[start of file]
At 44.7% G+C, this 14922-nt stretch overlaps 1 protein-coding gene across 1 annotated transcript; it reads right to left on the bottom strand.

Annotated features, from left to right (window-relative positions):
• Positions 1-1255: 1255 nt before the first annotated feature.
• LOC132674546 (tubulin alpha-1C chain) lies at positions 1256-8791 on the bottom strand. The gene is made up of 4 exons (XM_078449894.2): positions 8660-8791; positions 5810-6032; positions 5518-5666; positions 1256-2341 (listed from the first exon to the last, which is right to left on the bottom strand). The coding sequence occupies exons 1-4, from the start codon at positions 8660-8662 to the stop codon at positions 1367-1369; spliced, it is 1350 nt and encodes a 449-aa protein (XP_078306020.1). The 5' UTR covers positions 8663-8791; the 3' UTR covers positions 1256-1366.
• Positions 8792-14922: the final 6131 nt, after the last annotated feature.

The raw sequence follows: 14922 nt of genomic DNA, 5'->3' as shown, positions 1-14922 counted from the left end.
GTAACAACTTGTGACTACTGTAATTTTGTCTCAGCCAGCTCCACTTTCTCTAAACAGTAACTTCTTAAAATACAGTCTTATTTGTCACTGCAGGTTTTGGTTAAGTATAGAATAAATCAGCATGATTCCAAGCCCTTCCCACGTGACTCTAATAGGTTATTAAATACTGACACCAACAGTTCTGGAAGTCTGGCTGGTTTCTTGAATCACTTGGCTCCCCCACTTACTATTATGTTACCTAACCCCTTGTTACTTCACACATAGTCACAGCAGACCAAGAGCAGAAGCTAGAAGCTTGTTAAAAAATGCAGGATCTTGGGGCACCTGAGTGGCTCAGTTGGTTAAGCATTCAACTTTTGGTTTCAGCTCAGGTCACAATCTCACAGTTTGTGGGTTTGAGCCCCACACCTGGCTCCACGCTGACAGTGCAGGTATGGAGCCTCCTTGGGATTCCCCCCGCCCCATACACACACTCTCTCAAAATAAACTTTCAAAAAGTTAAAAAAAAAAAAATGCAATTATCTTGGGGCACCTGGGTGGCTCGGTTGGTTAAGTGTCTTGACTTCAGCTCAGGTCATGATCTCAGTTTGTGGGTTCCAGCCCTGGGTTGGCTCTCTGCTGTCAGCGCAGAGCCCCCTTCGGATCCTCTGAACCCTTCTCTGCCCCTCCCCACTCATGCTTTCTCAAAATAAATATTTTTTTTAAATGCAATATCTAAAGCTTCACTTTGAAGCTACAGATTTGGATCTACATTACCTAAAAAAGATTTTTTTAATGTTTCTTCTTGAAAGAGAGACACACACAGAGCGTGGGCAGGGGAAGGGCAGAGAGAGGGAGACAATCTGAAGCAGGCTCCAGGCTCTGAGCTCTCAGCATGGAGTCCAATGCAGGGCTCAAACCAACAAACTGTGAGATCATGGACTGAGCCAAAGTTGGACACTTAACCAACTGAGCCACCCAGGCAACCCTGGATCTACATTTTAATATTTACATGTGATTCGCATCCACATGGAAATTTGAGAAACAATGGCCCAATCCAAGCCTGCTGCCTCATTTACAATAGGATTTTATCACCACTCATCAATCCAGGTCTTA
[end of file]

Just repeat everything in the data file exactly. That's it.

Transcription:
At 44.7% G+C, this 14922-nt stretch overlaps 1 protein-coding gene across 1 annotated transcript; it reads right to left on the bottom strand.

Annotated features, from left to right (window-relative positions):
• Positions 1-1255: 1255 nt before the first annotated feature.
• LOC132674546 (tubulin alpha-1C chain) lies at positions 1256-8791 on the bottom strand. The gene is made up of 4 exons (XM_078449894.2): positions 8660-8791; positions 5810-6032; positions 5518-5666; positions 1256-2341 (listed from the first exon to the last, which is right to left on the bottom strand). The coding sequence occupies exons 1-4, from the start codon at positions 8660-8662 to the stop codon at positions 1367-1369; spliced, it is 1350 nt and encodes a 449-aa protein (XP_078306020.1). The 5' UTR covers positions 8663-8791; the 3' UTR covers positions 1256-1366.
• Positions 8792-14922: the final 6131 nt, after the last annotated feature.

The raw sequence follows: 14922 nt of genomic DNA, 5'->3' as shown, positions 1-14922 counted from the left end.
GTAACAACTTGTGACTACTGTAATTTTGTCTCAGCCAGCTCCACTTTCTCTAAACAGTAACTTCTTAAAATACAGTCTTATTTGTCACTGCAGGTTTTGGTTAAGTATAGAATAAATCAGCATGATTCCAAGCCCTTCCCACGTGACTCTAATAGGTTATTAAATACTGACACCAACAGTTCTGGAAGTCTGGCTGGTTTCTTGAATCACTTGGCTCCCCCACTTACTATTATGTTACCTAACCCCTTGTTACTTCACACATAGTCACAGCAGACCAAGAGCAGAAGCTAGAAGCTTGTTAAAAAATGCAGGATCTTGGGGCACCTGAGTGGCTCAGTTGGTTAAGCATTCAACTTTTGGTTTCAGCTCAGGTCACAATCTCACAGTTTGTGGGTTTGAGCCCCACACCTGGCTCCACGCTGACAGTGCAGGTATGGAGCCTCCTTGGGATTCCCCCCGCCCCATACACACACTCTCTCAAAATAAACTTTCAAAAAGTTAAAAAAAAAAAAATGCAATTATCTTGGGGCACCTGGGTGGCTCGGTTGGTTAAGTGTCTTGACTTCAGCTCAGGTCATGATCTCAGTTTGTGGGTTCCAGCCCTGGGTTGGCTCTCTGCTGTCAGCGCAGAGCCCCCTTCGGATCCTCTGAACCCTTCTCTGCCCCTCCCCACTCATGCTTTCTCAAAATAAATATTTTTTTTAAATGCAATATCTAAAGCTTCACTTTGAAGCTACAGATTTGGATCTACATTACCTAAAAAAGATTTTTTTAATGTTTCTTCTTGAAAGAGAGACACACACAGAGCGTGGGCAGGGGAAGGGCAGAGAGAGGGAGACAATCTGAAGCAGGCTCCAGGCTCTGAGCTCTCAGCATGGAGTCCAATGCAGGGCTCAAACCAACAAACTGTGAGATCATGGACTGAGCCAAAGTTGGACACTTAACCAACTGAGCCACCCAGGCAACCCTGGATCTACATTTTAATATTTACATGTGATTCGCATCCACATGGAAATTTGAGAAACAATGGCCCAATCCAAGCCTGCTGCCTCATTTACAATAGGATTTTATCACCACTCATCAATCCAGGTCTTA